*IMO, Card. Ratzinger is right on the money and what he says fleshes-out what Trent taught Dogmatically. I love Card. Ratzinger. While I wish he were more militant vis a vis Islam, I think he'd make a fantastic Pope.
Let us not fall into temptation and assume that we can choose to be good. We are not good. But in Christ, and through Christ, we are evolving towards that goodness, being fed that Nourishment to sustain us in that transformation.
What does the transformation, as the final "product" entail? It entails triumph of the Spirit over our the flesh. It entails triumph of the spiritual over the material. It entails triumph of the heavenly over the earthly. It entails placing God first, and everything else second. Are we there yet? I doubt it!
That's the problem with celibacy in the Latin Church - it is mandated. Celibacy is a "natural" progression from being enslaved by the flesh to being free in the Spirit of such passions. It is a stage we may reach one day on earth, but few do. Those who have been "transformed" have no passions, earthly possessions or attachments, and sped their lives in constant prayer, which -- by the way -- keeps them from committing sin.
The Eucharist does not do that, nor is it indeed to do that. The Eucharist is not a "magic pill" that transforms us from ugly ducklings into beautiful swans. It is manna indeed, the bread and drink of Life everlasting, the Cleanser and the Purifier of our souls. For, no sooner do we take the Body and Blood, do we continue to sin, pollute, and corrupt our body, thought and acts.
The Eucharist does create a community -- ekklesia -- of believer united in Christ and is therefore a communion of the faithful.
"That's the problem with celibacy in the Latin Church - it is mandated."
Yes, it is. But consider it in light of all else you have written. Those men who should present themselves for priesthood are the ones who have already gone that far down the journey. Those who have not, yet, should work on their own spiritual state before seeking ecclesial office to shepherd others.
It is an extremely demanding standard, celibacy, for those still tied too heavily to the flesh. And it is precisely those who shouldn't be seeking holy office, but holy contemplation.
Jesus and Paul both recommended the celibate state. That the Latin Church has made that high standard THE standard, it seems to me, is an effort to put faith into practice.
O Light of Heaven
come down to earth,
come down in the guise
of translucent white bread
held in the hands of your priest,
for all your children to see,
those who believe,
those who deny,
but reality is what it is.
If they could but see,
the light cascading out,
like a supernova
with tidings of peace and hope
see the angel host
bowing down to the ground,
flashing their wings
and overwhelming joy.
like a true lover
you come to us
waiting to be loved in return.
Fill our hearts with that radiant fire,
that joy that only comes from heaven,
until we, too,
fall to our knees,
and in response to our Lover's call,
our souls whisper,
My read of what the Cardinal is saying indicates to me that he is writing about two connected things. First, the transformation which Kosta discusses and second, the nature of the Church as a Eucharistic communion. As to the first, I agree with Kosta, the Cardinal leaps from the reception of communion to full theosis. As an Orthodox Christian I can't see that. Its all too easy and indeed the Eucharist is not a "magic pill". The Orthodox prayers for before and after the Eucharist lay out well what we believe (lex orandi, lex credendi again!):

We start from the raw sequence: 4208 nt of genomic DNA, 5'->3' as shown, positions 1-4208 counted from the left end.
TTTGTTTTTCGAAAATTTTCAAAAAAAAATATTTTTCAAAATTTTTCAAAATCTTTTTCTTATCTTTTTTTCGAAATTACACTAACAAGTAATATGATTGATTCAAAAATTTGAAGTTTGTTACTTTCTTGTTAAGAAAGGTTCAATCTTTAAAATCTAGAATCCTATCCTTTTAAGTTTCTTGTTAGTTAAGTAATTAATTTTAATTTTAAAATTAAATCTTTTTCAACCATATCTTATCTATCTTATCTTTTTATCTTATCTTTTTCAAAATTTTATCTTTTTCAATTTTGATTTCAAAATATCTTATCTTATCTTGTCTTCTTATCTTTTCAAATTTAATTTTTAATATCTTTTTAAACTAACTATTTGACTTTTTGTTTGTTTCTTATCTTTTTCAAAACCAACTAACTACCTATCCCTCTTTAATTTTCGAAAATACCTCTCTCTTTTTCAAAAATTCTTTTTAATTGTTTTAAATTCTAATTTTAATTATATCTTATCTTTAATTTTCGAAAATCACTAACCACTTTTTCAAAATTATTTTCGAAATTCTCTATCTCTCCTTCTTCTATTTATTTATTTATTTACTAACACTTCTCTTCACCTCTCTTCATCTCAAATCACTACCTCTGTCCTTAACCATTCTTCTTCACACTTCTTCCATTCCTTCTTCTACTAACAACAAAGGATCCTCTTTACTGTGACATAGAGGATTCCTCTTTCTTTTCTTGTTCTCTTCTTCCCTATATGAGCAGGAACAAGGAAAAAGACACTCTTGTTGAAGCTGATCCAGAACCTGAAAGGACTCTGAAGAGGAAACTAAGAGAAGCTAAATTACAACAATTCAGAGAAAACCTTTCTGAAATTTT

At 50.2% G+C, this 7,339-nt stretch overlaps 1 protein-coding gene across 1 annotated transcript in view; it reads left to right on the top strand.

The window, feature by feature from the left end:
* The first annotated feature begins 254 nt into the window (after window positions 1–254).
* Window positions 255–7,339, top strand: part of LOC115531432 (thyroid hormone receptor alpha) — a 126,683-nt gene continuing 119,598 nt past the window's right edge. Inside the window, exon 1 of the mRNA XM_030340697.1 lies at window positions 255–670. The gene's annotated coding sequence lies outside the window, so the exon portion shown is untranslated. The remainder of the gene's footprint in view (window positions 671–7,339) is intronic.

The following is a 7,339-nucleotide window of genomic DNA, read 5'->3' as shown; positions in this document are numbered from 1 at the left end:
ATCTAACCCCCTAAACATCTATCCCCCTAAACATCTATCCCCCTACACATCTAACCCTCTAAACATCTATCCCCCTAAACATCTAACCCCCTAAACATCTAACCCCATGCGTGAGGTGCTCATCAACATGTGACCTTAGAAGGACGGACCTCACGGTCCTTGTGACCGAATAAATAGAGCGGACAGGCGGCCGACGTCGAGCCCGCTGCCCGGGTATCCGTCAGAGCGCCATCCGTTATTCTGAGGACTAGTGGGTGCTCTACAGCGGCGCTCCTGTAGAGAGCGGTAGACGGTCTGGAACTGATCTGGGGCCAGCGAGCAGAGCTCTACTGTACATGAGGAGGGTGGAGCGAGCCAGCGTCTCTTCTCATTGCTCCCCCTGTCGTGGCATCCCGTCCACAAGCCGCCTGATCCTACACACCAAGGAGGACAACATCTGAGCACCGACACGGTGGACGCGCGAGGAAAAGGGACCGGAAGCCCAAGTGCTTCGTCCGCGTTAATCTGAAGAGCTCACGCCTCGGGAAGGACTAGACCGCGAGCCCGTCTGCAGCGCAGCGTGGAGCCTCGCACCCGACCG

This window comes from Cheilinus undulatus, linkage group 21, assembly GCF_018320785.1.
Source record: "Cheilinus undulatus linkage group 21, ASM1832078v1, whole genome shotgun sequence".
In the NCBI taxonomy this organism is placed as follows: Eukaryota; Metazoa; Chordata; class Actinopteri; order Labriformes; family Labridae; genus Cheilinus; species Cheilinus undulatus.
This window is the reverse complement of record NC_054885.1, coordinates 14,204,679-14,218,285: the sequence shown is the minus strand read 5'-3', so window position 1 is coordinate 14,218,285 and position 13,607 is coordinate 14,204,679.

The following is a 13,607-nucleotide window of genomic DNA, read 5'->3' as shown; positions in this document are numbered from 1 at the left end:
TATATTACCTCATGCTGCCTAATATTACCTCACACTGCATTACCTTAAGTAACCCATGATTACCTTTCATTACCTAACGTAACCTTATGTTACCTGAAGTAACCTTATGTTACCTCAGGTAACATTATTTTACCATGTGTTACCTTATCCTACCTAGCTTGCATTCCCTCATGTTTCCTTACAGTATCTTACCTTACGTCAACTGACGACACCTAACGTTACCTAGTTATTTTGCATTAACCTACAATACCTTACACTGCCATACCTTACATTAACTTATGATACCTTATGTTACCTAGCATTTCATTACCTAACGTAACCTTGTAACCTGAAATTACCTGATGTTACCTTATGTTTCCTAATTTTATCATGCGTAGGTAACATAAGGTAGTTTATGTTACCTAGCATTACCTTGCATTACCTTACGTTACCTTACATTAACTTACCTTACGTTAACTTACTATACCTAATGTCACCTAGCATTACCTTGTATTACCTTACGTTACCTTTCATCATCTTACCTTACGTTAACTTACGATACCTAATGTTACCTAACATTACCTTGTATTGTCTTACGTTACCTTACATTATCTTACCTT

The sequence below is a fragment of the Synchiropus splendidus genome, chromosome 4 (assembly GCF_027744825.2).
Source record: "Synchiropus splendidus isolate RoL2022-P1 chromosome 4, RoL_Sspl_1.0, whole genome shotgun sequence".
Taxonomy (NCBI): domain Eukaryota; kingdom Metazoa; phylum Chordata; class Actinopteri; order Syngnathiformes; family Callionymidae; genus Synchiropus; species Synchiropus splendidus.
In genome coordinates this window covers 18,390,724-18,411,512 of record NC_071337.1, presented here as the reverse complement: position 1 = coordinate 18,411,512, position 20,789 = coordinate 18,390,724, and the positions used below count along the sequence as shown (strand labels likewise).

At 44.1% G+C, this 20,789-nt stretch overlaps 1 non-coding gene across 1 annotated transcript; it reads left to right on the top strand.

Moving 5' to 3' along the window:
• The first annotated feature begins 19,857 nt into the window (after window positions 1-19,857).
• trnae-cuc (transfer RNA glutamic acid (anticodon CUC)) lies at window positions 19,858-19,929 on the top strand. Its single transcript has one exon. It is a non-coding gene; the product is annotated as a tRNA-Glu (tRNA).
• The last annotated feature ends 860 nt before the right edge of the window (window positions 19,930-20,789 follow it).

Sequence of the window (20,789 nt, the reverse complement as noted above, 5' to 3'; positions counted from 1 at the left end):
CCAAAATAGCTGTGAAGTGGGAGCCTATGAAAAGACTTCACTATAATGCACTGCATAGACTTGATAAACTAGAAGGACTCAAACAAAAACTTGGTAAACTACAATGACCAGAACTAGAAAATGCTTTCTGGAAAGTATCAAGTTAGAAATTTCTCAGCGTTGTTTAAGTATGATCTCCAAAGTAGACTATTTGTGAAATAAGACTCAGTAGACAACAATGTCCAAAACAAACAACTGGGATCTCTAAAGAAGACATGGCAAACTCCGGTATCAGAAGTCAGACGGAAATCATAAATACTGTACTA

"BEFORE RECEIVING HOLY COMMUNION:
I believe, O Lord, and I confess that Thou art truly the Christ, the Son of the Living God, Who camest into the world to save sinners, of whom I am first. I believe also that this is truly Thine own pure Body, and that this is truly Thine own precious Blood. Therefore I pray Thee: have mercy upon me and forgive my transgressions both voluntary and involuntary, of word and of deed, of knowledge and of ignorance. And make me worthy to partake without condemnation of Thy most pure Mysteries, for the remission of my sins, and unto life everlasting. Amen.
Of Thy Mystical Supper, O Son of God, accept me today as a communicant; for I will not speak of Thy Mystery to Thine enemies, neither like Judas will I give Thee a kiss; but like the thief will I confess Thee: Remember me, O Lord in Thy Kingdom.
May the communion of Thy Holy Mysteries be neither to my judgment, nor to my condemnation, O Lord, but to the healing of soul and body. Amen.
AFTER RECEIVING HOLY COMMUNION:
I thank Thee, O Lord my God, for Thou hast not rejected me, a sinner, but hast made me worthy to be a partaker of Thy Holy Things. I thank Thee, for Thou hast permitted me, the unworthy, to commune of Thy most pure and Heavenly, Gifts. But, O Master Who lovest mankind, Who for our sakes didst die and rise again, and gavest us these awesome and life-creating Mysteries for the good and sanctification of our souls and bodies; let them be for the healing of our soul and body, the repelling of every adversary, the illumining of the eyes of my heart, the peace of my spiritual power, a faith unashamed, a love unfeigned, the fulfilling of wisdom, the observing of Thy commandments, the receiving of Thy divine grace, and the attaining of Thy Kingdom. Preserved by them in Thy holiness, may I always remember Thy grace and live not for myself alone, but for Thee, our Master and Benefactor. May I pass from this life in the hope of eternal life, and so attain to the everlasting rest, where the voice of those who feast is unceasing, and the gladness of those who behold the goodness of Thy countenance is unending. For Thou art the true desire and the ineffable joy of those who love Thee, O Christ our God, and all creation sings Thy praise forever. Amen."